Mortgage Rates are still at historic lows – Is it time to refinance?

Currently, rates for a 30 year conventional mortgage are approximately 4.875 (15yr, 4.25) with no points or origination. Also, the market for jumbos (over $417,000) has recovered somewhat making an upper bracket purchase or refinance much easier.

Many consumers have home equity loans which originated before lending institutions included interest rate floors in the terms. While it’s great to be paying 2.5%, sooner or later rates will begin to rise. When they do, the long term rates now available will be a relic of the past.

Even if you decide to keep your current mortgage or home equity arrangement, now is a good time to talk with your banker or mortgage lender and see what alternatives are available. Many institutions are offering refinance deals for current customers.  

We solicited comments from a couple of local mortgage lenders:

Carl Albright – Bryant Bank

Trying to find the perfect time to refinance is kind of like trying to wait to buy a stock at its 52 week low. You could get it right, but there is always a chance that tomorrow is another 52 week low.  Waiting on rates to drop another eighth of a point in rate could easily cost you a quarter point in the wrong direction.  The best time to lock in a rate is when rates are low enough to save monthly cash flow, or to lock in long term rates to take the uncertainty out of volatile HELOC rates.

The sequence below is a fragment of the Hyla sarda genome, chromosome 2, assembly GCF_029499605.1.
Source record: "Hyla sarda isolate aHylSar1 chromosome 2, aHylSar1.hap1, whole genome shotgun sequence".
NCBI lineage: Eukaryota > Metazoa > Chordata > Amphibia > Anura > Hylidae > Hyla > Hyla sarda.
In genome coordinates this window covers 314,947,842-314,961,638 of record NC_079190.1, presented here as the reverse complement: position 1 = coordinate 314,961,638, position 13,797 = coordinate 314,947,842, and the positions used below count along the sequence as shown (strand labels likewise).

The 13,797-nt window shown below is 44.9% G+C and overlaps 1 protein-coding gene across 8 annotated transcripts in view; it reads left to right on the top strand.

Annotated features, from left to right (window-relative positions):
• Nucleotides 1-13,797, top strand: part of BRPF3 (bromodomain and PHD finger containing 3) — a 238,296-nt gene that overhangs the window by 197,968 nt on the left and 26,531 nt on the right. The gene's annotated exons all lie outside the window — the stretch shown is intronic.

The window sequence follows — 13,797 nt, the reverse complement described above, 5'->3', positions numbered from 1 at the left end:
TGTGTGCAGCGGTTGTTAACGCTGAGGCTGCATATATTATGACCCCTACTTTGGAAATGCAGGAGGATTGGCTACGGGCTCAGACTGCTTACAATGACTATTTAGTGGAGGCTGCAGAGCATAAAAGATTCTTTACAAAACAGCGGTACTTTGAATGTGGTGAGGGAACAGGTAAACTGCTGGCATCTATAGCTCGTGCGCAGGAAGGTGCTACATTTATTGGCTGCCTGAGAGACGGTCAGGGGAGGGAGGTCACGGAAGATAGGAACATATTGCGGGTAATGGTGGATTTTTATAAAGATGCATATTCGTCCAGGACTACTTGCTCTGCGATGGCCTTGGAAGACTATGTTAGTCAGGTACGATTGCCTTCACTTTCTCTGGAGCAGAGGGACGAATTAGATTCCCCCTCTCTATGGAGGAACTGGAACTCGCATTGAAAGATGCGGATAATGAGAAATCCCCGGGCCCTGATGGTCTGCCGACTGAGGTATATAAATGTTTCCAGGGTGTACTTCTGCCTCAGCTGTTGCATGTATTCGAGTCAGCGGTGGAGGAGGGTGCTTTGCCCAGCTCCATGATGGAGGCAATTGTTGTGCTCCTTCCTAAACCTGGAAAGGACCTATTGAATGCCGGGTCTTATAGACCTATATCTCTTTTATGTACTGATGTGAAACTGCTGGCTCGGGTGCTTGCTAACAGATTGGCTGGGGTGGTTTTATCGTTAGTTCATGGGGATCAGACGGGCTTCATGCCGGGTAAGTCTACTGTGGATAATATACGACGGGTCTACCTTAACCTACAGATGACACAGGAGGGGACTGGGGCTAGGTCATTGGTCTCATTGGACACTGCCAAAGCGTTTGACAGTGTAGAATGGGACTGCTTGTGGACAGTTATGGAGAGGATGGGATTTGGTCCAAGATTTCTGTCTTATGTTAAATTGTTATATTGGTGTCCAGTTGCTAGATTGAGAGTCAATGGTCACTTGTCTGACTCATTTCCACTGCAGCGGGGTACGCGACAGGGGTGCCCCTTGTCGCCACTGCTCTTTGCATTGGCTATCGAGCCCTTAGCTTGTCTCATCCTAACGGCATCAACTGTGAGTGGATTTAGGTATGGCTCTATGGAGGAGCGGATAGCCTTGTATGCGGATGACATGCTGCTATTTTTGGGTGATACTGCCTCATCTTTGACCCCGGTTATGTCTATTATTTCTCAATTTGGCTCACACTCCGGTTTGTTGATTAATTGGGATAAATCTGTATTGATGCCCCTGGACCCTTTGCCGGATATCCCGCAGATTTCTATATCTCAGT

Short and long term rates are at historical lows, but that anomaly will not last forever.  The Fed will begin moving short term rates soon and when they do, there will be many homeowners who are enjoying low rates on HELOCs who will wish they had taken advantage of the low 30 and 15 year fixed rates while they had the chance.  At that point, mortgage rates will already be higher and many will have missed an opportunity to lock in their mortgage debt at below 5 percent.

Anonymous Birmingham Mortgage Banker

A large segment of the population refinances when their peers refinance.  The best practice for a homeowner considering a refinance is to analyze the best option for them. I encourage each customer to consider how long they will be staying in their current home.  If one member of the household has the desire to move (in the back of their mind), I have found that it normally occurs and can wipe out the benefit of the refinance.

Other customers have adjustable rate mortgages that are adjusting down right now.  That could be a good thing if the customer plans on moving in the next few years.

For customers that plan on being in their home long term, they need to pick a mortgage product that is a long term solution.  Short term rates like equity lines are appealing right now, but history has shown they can go up very quickly.  Unfortunately for the consumer, it’s often too late to get a great rate on a long term fixed product when the short term rates have moved up.

This is a unique time in the market and lenders are more willing to work with consumers than in the past.  Both Fannie and Freddie have special programs that allow a customer refinance up to a 125% of the value.  Banks are willing to modify customer’s loans, in some cases, which is a simpler process than refinancing.  The bottom line is that there are choices for the consumer available.